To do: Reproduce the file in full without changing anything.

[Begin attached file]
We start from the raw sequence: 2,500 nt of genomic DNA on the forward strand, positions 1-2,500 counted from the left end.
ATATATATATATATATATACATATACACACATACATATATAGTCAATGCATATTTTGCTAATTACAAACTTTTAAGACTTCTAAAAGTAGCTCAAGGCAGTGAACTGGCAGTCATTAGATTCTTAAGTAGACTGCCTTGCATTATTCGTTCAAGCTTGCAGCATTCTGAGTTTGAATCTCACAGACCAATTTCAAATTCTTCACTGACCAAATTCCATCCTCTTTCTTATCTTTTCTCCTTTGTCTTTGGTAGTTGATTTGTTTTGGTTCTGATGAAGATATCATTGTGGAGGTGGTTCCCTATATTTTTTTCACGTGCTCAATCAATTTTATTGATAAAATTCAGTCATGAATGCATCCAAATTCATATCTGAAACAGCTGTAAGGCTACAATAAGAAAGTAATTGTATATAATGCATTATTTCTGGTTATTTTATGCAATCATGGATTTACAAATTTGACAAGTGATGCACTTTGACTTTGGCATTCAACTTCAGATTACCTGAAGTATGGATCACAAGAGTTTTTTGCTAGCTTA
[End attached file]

We start from the raw sequence: 2,500 nt of genomic DNA on the forward strand, positions 1-2,500 counted from the left end.
ATATATATATATATATATACATATACACACATACATATATAGTCAATGCATATTTTGCTAATTACAAACTTTTAAGACTTCTAAAAGTAGCTCAAGGCAGTGAACTGGCAGTCATTAGATTCTTAAGTAGACTGCCTTGCATTATTCGTTCAAGCTTGCAGCATTCTGAGTTTGAATCTCACAGACCAATTTCAAATTCTTCACTGACCAAATTCCATCCTCTTTCTTATCTTTTCTCCTTTGTCTTTGGTAGTTGATTTGTTTTGGTTCTGATGAAGATATCATTGTGGAGGTGGTTCCCTATATTTTTTTCACGTGCTCAATCAATTTTATTGATAAAATTCAGTCATGAATGCATCCAAATTCATATCTGAAACAGCTGTAAGGCTACAATAAGAAAGTAATTGTATATAATGCATTATTTCTGGTTATTTTATGCAATCATGGATTTACAAATTTGACAAGTGATGCACTTTGACTTTGGCATTCAACTTCAGATTACCTGAAGTATGGATCACAAGAGTTTTTTGCTAGCTTA